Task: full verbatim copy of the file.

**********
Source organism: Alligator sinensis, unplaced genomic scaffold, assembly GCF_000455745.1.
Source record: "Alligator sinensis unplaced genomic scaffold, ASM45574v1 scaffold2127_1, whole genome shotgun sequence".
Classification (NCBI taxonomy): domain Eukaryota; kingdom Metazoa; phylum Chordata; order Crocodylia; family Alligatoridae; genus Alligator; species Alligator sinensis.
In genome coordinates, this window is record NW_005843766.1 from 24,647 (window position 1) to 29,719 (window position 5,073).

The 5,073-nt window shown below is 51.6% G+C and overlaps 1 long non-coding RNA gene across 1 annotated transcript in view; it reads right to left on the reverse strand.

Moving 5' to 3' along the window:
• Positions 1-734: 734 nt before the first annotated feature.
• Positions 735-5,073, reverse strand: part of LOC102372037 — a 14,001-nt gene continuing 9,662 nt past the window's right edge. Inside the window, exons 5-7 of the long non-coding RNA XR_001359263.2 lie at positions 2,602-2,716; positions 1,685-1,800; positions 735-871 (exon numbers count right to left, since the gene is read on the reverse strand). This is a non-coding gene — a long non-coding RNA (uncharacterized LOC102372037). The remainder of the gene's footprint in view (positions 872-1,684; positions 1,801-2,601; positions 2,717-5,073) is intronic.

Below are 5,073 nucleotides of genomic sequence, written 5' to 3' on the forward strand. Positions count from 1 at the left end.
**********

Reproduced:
Source organism: Alligator sinensis, unplaced genomic scaffold, assembly GCF_000455745.1.
Source record: "Alligator sinensis unplaced genomic scaffold, ASM45574v1 scaffold2127_1, whole genome shotgun sequence".
Classification (NCBI taxonomy): domain Eukaryota; kingdom Metazoa; phylum Chordata; order Crocodylia; family Alligatoridae; genus Alligator; species Alligator sinensis.
In genome coordinates, this window is record NW_005843766.1 from 24,647 (window position 1) to 29,719 (window position 5,073).

The 5,073-nt window shown below is 51.6% G+C and overlaps 1 long non-coding RNA gene across 1 annotated transcript in view; it reads right to left on the reverse strand.

Moving 5' to 3' along the window:
• Positions 1-734: 734 nt before the first annotated feature.
• Positions 735-5,073, reverse strand: part of LOC102372037 — a 14,001-nt gene continuing 9,662 nt past the window's right edge. Inside the window, exons 5-7 of the long non-coding RNA XR_001359263.2 lie at positions 2,602-2,716; positions 1,685-1,800; positions 735-871 (exon numbers count right to left, since the gene is read on the reverse strand). This is a non-coding gene — a long non-coding RNA (uncharacterized LOC102372037). The remainder of the gene's footprint in view (positions 872-1,684; positions 1,801-2,601; positions 2,717-5,073) is intronic.

Below are 5,073 nucleotides of genomic sequence, written 5' to 3' on the forward strand. Positions count from 1 at the left end.